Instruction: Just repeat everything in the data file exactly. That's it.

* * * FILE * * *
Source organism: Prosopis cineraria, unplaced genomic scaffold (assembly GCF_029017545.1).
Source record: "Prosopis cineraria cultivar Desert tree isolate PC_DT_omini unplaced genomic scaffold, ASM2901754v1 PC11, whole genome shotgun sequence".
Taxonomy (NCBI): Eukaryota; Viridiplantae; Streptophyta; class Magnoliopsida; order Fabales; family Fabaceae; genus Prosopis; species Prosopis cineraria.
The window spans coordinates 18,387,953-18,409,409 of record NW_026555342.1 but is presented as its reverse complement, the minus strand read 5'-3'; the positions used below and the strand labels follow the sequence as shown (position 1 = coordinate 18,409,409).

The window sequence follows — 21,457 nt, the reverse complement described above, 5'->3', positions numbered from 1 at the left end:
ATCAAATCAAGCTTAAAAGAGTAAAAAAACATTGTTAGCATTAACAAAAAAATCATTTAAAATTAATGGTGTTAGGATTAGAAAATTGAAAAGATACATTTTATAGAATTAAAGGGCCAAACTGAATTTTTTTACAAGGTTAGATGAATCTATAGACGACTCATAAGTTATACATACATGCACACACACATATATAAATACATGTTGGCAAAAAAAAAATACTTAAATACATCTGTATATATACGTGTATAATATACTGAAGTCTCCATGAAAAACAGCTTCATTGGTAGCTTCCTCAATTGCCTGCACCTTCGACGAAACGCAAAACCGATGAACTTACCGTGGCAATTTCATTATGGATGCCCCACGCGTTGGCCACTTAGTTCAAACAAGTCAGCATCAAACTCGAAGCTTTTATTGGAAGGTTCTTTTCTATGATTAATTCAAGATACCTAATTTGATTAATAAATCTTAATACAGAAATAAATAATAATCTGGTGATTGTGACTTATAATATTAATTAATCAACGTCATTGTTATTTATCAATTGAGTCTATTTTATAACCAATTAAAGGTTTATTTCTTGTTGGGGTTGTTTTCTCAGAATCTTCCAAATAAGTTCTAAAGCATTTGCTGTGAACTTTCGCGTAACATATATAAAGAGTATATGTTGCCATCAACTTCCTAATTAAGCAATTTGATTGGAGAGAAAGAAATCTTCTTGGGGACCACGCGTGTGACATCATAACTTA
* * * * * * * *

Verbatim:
Source organism: Prosopis cineraria, unplaced genomic scaffold (assembly GCF_029017545.1).
Source record: "Prosopis cineraria cultivar Desert tree isolate PC_DT_omini unplaced genomic scaffold, ASM2901754v1 PC11, whole genome shotgun sequence".
Taxonomy (NCBI): Eukaryota; Viridiplantae; Streptophyta; class Magnoliopsida; order Fabales; family Fabaceae; genus Prosopis; species Prosopis cineraria.
The window spans coordinates 18,387,953-18,409,409 of record NW_026555342.1 but is presented as its reverse complement, the minus strand read 5'-3'; the positions used below and the strand labels follow the sequence as shown (position 1 = coordinate 18,409,409).

The window sequence follows — 21,457 nt, the reverse complement described above, 5'->3', positions numbered from 1 at the left end:
ATCAAATCAAGCTTAAAAGAGTAAAAAAACATTGTTAGCATTAACAAAAAAATCATTTAAAATTAATGGTGTTAGGATTAGAAAATTGAAAAGATACATTTTATAGAATTAAAGGGCCAAACTGAATTTTTTTACAAGGTTAGATGAATCTATAGACGACTCATAAGTTATACATACATGCACACACACATATATAAATACATGTTGGCAAAAAAAAAATACTTAAATACATCTGTATATATACGTGTATAATATACTGAAGTCTCCATGAAAAACAGCTTCATTGGTAGCTTCCTCAATTGCCTGCACCTTCGACGAAACGCAAAACCGATGAACTTACCGTGGCAATTTCATTATGGATGCCCCACGCGTTGGCCACTTAGTTCAAACAAGTCAGCATCAAACTCGAAGCTTTTATTGGAAGGTTCTTTTCTATGATTAATTCAAGATACCTAATTTGATTAATAAATCTTAATACAGAAATAAATAATAATCTGGTGATTGTGACTTATAATATTAATTAATCAACGTCATTGTTATTTATCAATTGAGTCTATTTTATAACCAATTAAAGGTTTATTTCTTGTTGGGGTTGTTTTCTCAGAATCTTCCAAATAAGTTCTAAAGCATTTGCTGTGAACTTTCGCGTAACATATATAAAGAGTATATGTTGCCATCAACTTCCTAATTAAGCAATTTGATTGGAGAGAAAGAAATCTTCTTGGGGACCACGCGTGTGACATCATAACTTA